Scleroderma is a condition in which chronic inflammation and immune effects in the tissue lead to fibrotic changes caused by excess collagen and potentially vascular damage in the skin.1,2 These immunologic changes lead to a hardening and thickening of various depths of the skin, which may have profound effects on a patient’s quality of life and requires complex medical management.1,2 Scleroderma is a potential presentation of chronic graft-versus-host disease (GVHD) of the skin seen in approximately 20% to 30% of patients who develop chronic GVHD.1-3
Several examples are available in the literature regarding how GVHD of the gut may affect the absorption of various oral medications, by increasing or decreasing absorption of the medication, depending on the specific pathologic process occurring during GVHD.4-7
No data are available in the literature on whether similar processes in cutaneous GVHD may alter the absorption of topically administered medications. Situations may arise, such as severe mucositis or bowel conditions, in which patients can no longer take oral medications and alternate routes of medication administration may be required.
Scleroderma could potentially alter the efficacy and/or increase the risk for toxicity of topically administered medications, including transdermal patches. Several articles have shown that the inflammatory processes in acute GVHD may increase the absorption of topical medications, such as tacrolimus or steroids, but no articles have addressed the effects of fibrotic changes.4-8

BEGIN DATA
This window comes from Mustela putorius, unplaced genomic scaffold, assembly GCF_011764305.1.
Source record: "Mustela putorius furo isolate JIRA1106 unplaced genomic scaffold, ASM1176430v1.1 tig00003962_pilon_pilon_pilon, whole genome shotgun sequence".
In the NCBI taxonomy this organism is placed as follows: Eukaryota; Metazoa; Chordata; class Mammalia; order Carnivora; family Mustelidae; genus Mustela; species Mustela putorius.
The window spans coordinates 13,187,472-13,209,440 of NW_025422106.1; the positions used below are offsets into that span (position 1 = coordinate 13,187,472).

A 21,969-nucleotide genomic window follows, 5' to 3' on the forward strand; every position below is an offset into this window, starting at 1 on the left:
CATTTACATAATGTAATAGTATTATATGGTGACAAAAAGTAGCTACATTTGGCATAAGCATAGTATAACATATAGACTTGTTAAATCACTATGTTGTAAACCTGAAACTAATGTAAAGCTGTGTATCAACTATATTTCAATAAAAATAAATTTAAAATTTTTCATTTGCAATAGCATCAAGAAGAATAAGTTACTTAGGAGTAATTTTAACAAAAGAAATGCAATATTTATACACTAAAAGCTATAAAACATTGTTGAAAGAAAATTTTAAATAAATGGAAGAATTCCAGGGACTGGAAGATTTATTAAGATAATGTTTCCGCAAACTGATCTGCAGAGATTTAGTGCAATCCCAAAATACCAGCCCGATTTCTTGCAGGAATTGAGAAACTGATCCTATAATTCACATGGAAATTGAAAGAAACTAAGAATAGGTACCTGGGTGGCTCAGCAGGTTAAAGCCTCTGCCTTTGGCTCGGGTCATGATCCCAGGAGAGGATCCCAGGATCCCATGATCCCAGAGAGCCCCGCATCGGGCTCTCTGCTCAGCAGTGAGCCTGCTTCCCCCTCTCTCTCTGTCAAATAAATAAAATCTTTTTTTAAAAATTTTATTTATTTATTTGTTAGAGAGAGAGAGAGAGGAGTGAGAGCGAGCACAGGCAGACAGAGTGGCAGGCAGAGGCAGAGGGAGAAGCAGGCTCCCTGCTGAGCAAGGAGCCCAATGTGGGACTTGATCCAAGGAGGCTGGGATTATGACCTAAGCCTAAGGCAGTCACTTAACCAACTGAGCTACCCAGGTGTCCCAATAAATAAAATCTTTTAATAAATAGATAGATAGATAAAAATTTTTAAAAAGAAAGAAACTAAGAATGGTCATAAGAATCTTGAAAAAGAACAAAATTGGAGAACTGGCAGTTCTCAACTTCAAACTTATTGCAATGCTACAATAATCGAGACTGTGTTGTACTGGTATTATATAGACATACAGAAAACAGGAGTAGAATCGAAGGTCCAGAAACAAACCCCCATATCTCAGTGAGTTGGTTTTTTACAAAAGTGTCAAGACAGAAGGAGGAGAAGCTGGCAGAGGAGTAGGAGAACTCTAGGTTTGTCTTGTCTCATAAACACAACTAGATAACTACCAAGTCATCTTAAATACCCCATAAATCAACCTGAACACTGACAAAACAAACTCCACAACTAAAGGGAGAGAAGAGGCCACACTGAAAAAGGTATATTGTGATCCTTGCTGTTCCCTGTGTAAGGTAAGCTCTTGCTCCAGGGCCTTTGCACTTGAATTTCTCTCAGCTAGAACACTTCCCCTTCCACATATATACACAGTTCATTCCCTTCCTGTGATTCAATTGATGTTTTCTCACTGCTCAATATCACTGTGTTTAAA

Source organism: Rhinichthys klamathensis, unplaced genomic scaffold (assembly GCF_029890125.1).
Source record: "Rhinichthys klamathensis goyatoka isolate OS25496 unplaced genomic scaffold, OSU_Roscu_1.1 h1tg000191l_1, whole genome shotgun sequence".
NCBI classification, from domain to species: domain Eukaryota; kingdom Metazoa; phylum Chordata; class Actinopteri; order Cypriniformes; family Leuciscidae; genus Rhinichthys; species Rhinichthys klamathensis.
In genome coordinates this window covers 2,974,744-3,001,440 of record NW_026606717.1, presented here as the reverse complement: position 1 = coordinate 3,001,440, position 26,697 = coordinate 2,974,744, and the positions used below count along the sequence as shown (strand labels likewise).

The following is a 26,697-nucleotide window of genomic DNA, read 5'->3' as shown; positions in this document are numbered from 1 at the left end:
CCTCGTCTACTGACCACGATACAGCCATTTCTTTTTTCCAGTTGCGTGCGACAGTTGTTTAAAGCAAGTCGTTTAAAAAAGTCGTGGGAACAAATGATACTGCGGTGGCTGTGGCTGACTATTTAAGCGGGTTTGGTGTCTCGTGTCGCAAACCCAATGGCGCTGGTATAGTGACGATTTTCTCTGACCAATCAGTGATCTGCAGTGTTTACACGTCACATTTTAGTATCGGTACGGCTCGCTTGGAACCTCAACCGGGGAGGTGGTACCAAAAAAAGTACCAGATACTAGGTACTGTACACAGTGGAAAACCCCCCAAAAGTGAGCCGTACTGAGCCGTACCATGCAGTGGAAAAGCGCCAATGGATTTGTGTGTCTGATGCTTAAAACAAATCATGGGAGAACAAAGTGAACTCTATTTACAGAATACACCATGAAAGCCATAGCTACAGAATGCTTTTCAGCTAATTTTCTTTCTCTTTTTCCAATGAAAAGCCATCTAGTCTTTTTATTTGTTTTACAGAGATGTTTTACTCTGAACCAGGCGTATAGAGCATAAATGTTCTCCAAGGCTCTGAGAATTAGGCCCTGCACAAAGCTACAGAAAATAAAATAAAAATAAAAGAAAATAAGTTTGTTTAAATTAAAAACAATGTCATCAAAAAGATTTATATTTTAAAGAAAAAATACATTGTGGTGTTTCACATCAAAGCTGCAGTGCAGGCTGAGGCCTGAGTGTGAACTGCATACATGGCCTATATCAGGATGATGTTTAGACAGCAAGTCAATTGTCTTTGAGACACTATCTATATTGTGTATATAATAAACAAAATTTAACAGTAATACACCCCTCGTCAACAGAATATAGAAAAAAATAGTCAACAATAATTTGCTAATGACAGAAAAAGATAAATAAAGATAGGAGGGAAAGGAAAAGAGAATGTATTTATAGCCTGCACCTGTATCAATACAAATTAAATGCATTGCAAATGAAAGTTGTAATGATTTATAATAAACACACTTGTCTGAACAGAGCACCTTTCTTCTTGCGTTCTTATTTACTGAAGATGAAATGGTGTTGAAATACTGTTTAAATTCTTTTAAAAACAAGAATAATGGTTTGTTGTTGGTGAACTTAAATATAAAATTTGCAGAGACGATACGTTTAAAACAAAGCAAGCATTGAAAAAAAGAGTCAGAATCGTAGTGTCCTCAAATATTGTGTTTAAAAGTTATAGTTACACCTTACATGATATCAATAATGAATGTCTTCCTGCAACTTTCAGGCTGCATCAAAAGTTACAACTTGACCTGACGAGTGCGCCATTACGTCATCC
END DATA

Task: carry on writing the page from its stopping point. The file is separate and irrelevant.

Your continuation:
We discuss a case of a patient with GVHD-induced scleroderma who had rebound hypertension after conversion from oral to transdermal clonidine during presentation for a small bowel obstruction.
A 63-year-old Caucasian male was approximately 3 years post–matched-related donor allogeneic stem-cell transplant (ASCT) for acute myeloid leukemia, the use of a nonmyeloablative regimen of fludarabine with single-fraction total body irradiation. The initial GVHD prophylaxis was use of tacrolimus plus mycophenolate. The patient has been followed for continual management of mild chronic GVHD (score 1), including scleroderma of the lower leg, abdomen, and upper arms.
The patient did not have documented issues for acute GVHD, and approximately 9 months posttransplant he started to display signs or symptoms of chronic GVHD, including sclerotic changes of the hands, mouth, and feet. His condition initially improved with topical steroids, but eventually required restarting of systemic treatment with tacrolimus for approximately 1 year.
Five months after tapering off tacrolimus for the initial episode, the patient had worsening scleroderma in the lower extremities, as well as new sclerodermatous changes in the upper arms and abdomen. These lesions were managed with various interventions over the course of the subsequent year, including systemic corticosteroids, tacrolimus, sirolimus, extracorporeal photopheresis, methotrexate, and, most recently, ibrutinib. He also applied topical triamcinolone cream twice daily to the affected areas. Because of his status, ibrutinib was discontinued at admission, as discussed below.